If a Tesla uses 100 KW to go from point A to Point B, how much of that energy ends up as heat?
 

ding

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How much energy hits the panel versus how much would have warmed the ground?

Not the actual kinetic energy (work) itself; just the losses associated with doing the work.

If a Tesla uses 100 KW to go from point A to Point B, how much of that energy ends up as heat?
What part of kinetic energy and potential energy do not produce heat did you not understand?
 

Toddsterpatriot

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What part of kinetic energy and potential energy do not produce heat did you not understand?

How much of the 100 KW used by the Tesla didn't result in heat from friction?
 

ding

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How much of the 100 KW used by the Tesla didn't result in heat from friction?
What part of kinetic energy and potential energy do not produce heat did you not understand?

total energy = work + losses
 

Toddsterpatriot

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What part of kinetic energy and potential energy do not produce heat did you not understand?

total energy = work + losses

As far as I can tell, assuming no significant change in altitude,
pretty much all 100 KW used by the Tesla is converted into heat by friction.

If you have a different number that supports your global cooling theory, post it.
 

ding

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As far as I can tell, assuming no significant change in altitude,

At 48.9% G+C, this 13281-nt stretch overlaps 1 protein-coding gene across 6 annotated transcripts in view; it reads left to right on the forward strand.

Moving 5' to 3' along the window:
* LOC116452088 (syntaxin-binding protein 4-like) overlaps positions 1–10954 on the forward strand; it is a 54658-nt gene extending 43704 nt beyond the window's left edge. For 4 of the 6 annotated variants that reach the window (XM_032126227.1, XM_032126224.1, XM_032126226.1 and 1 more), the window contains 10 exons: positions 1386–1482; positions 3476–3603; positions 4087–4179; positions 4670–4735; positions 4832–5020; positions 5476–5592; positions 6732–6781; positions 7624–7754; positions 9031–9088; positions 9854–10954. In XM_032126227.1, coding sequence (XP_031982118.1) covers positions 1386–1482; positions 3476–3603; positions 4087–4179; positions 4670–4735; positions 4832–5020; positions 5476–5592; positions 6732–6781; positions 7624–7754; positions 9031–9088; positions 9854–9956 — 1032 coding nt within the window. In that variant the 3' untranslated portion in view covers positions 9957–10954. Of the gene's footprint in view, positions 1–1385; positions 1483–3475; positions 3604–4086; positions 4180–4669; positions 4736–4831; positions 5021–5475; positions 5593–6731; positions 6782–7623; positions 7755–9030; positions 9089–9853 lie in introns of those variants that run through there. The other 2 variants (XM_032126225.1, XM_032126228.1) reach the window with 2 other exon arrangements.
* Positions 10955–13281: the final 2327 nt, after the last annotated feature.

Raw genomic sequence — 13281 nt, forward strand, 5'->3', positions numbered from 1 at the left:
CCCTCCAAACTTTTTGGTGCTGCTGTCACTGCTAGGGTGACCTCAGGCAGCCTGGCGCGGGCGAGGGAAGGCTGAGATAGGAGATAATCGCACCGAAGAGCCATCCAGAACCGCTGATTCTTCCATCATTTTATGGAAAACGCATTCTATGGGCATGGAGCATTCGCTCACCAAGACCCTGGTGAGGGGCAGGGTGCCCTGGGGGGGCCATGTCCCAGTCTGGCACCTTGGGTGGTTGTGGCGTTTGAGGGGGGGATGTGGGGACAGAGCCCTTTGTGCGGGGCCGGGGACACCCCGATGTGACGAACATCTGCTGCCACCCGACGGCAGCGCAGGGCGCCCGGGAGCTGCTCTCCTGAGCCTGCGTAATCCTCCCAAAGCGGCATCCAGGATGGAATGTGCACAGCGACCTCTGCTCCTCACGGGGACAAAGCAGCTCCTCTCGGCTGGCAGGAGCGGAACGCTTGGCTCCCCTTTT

pretty much all 100 KW used by the Tesla is converted into heat by friction.

If you have a different number that supports your global cooling theory, post it.
Calculate the work and subtract it from the total energy. Because work - which can be kinetic or potential - does not produce heat.
 

Toddsterpatriot

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Calculate the work and subtract it from the total energy. Because work - which can be kinetic or potential - does not produce heat.

Work to move the Tesla 100 miles north and then 100 miles south back to the point of origin
results in heat from friction. Pretty much 100% of it. Can you calculate otherwise?

What's the work in that 200 mile round trip?
 

ding

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Work to move the Tesla 100 miles north and then 100 miles south back to the point of origin
results in heat from friction. Pretty much 100% of it. Can you calculate otherwise?

What's the work in that 200 mile round trip?
How much work was performed?
 

ding

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I think all the work performed was overcoming friction.
Friction is subtracted from total energy not work.

What waste heat there is from electricity usage doesn't heat the surface of the planet. It radiates back to space. Solar radiation heats the surface of the planet. Reduce solar radiation enough and it will affect the planet's climate.